Over 250,000 English businesses summoned to court over missed business payments
A new study has estimated that more than one in seven business premises in England have been summoned to appear in court in the last year after falling behind on their business rates payments.
Carried out on behalf of the Grimsey Review through Freedom of Information Requests to 90 local authorities, the research estimates that 262,086 business premises were summoned in 2012. Of those businesses, 131,574 would have been referred to bailiffs for collection.
The use of bailiffs by councils to collect business rates has increased by 18.32% since 2010/11.
The research covers 40% of the rating list and accounts for all sectors. However Paul Turner Mitchell, who collated the findings, said the retail sector was arguably the worst hit.
“Year after year we’re seeing big rates rises,” the retail campaigner said. “We’ve had two recessions and virtually no growth in the last five years. Yet the Government’s medicine to support businesses has been a £2billion rise in business rates in the last two years. This does not make sense. We need to be supported not seen as just a cash cow.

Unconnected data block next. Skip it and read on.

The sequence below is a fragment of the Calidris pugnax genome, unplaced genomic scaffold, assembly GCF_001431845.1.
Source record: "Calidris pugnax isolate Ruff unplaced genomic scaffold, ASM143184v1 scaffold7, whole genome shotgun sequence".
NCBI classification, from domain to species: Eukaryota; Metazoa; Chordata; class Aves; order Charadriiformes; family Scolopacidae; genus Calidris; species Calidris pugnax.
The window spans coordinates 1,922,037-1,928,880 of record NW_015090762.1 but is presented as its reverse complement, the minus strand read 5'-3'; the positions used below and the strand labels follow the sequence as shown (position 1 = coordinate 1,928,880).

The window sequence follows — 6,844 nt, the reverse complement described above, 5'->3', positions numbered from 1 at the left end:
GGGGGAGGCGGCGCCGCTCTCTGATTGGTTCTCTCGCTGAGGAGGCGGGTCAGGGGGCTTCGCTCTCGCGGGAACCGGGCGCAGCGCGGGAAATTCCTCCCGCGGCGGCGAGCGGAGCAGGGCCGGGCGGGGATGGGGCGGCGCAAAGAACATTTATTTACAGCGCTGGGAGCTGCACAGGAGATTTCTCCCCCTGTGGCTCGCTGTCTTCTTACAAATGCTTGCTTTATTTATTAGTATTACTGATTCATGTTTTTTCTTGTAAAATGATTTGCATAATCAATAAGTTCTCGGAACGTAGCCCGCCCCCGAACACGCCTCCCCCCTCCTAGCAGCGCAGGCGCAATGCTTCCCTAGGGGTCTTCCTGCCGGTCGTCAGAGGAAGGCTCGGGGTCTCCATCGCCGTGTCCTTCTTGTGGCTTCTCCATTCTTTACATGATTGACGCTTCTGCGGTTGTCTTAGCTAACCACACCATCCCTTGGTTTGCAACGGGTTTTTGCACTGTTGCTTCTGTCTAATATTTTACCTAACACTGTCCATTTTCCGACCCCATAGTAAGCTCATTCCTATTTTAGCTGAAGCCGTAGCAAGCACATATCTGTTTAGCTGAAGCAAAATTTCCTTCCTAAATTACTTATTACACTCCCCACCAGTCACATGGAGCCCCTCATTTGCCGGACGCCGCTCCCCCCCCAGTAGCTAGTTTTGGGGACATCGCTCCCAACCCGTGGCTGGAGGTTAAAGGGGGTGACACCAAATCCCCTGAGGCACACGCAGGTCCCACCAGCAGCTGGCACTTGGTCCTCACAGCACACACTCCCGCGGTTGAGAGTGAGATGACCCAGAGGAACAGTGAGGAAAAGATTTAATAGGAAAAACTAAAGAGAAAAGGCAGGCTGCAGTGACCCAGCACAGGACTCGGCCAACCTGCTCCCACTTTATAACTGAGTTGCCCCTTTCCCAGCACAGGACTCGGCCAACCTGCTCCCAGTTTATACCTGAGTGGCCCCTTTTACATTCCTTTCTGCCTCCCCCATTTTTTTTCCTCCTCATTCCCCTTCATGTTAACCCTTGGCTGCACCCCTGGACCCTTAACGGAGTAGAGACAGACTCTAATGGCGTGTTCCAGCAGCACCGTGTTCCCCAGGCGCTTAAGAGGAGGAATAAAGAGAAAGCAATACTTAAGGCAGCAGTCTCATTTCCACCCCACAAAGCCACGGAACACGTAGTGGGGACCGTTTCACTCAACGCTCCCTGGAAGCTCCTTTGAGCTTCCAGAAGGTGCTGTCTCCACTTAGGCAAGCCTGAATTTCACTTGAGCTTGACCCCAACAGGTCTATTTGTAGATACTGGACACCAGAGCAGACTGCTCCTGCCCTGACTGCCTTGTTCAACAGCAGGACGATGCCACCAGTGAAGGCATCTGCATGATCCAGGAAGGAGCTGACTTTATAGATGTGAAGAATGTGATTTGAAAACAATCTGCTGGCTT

“While ministers boast about freezing council tax to support families they’ve done nothing to support the lifeblood of our economy and kept piling on taxes for small businesses.”
With some local authorities such as Hyndburn, Liverpool and Slough summoning more than a quarter of business premises to appear before Court because of delays on business rates payments, retail veteran Bill Grimsey said there was a growing consensus that this was an unfair tax.
“It’s clear to me that a root and branch reform is needed to make business rates fair and equitable and less of a burden on retailers as a whole,” he said. “This is what my review will be looking at and we’re working hard to develop alternatives.”
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